Janata Dal (United) set to be divided

In politics, it is said, there are no permanent friends and no permanent enemies.

Published: 15th August 2017 04:00 AM  |   Last Updated: 15th August 2017 12:23 AM   |  A+A-

In politics, it is said, there are no permanent friends and no permanent enemies. Bihar Chief Minister Nitish Kumar became an exemplar of this adage when he renewed his ties with the BJP, breaking his party JD(U)’s grand alliance with Lalu Prasad Yadav’s RJD and the Congress.

Though by doing so he effected one of the most stunning U-turns in recent politics, it was seen to be coming. The collateral damage of this move that dented the opposition unity, has been Nitish’s old friendship and inner-party alliance with Sharad Yadav, which has been under strain for a while.

Yadav had been reluctant to leave the BJP/NDA alliance in 2014 of which he was the convenor when Nitish forced a breakup. Yadav, who was then the JD(U) chief, sided with Nitish’s decision after much convincing.

In the process, the JD(U) was reduced to two seats in the Lok Sabha, while BJP captured 30-odd parliamentary seats in Bihar. However, once in the opposition, it was Yadav who persuaded Lalu to side with JD(U), trouncing BJP in the Bihar Assembly. He also roped in Mulayam Singh Yadav to try and reunite the splintered Janata Parivar.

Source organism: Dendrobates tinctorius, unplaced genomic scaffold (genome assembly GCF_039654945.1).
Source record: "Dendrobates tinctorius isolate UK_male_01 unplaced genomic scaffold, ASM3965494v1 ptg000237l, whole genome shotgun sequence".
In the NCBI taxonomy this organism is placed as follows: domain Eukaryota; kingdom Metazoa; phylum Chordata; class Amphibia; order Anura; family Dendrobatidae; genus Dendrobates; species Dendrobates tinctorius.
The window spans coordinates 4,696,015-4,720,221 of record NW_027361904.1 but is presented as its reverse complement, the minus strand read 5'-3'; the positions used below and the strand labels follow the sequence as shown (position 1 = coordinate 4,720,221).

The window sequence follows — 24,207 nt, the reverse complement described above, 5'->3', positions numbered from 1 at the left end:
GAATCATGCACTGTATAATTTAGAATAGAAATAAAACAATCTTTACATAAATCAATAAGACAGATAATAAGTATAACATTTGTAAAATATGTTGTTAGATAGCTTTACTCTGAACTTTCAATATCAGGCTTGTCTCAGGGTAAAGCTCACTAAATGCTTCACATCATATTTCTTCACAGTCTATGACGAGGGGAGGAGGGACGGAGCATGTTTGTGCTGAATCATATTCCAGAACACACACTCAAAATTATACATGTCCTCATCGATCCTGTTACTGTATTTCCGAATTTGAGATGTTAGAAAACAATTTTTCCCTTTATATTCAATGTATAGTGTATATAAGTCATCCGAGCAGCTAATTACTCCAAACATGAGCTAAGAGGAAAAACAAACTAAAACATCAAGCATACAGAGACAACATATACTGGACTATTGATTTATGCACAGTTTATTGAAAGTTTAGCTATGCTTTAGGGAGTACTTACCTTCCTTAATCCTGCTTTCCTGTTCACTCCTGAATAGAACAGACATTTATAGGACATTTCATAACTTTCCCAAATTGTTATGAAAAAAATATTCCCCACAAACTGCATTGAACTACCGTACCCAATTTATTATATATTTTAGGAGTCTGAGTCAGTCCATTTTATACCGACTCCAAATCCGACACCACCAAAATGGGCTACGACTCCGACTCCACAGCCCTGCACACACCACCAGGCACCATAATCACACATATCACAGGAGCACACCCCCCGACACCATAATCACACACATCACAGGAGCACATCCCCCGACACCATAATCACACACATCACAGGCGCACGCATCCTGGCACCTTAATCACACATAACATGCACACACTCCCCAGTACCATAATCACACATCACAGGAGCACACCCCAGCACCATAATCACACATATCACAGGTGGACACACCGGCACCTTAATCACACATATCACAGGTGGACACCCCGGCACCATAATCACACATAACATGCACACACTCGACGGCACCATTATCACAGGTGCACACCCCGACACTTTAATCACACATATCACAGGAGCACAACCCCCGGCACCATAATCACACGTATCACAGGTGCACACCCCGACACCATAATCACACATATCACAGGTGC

Incidentally, it was the erstwhile Janata Party’s pivotal oppositional politics that had defeated Indira Gandhi in 1977 and later her son Rajiv in 1989. Nitish, heading one of the Janata splinter groups, with maverick George Fernandes, Samata Party, had merged with Sharad Yadav’s JD(U). Since then, much water has flown down the Ganges.

Nitish is not only the Bihar CM, he’s also the JD(U) boss. He had edged Sharad Yadav out of the party chief’s post, which enabled him to oust Yadav from the parliamentary party chief post for opposing his realignment with BJP. Yadav with a few years left in the Rajya Sabha, has refused to hop over from the opposition benches to the treasury side.

Two fellow JD(U) MPs and a dozen-odd party units outside Bihar have sided with Sharad Yadav. None of the 71-odd MLAs have shown any inclination to desert the new power equation that Nitish has cobbled up with BJP. Nonetheless, Janata Dal United seems set to be divided.

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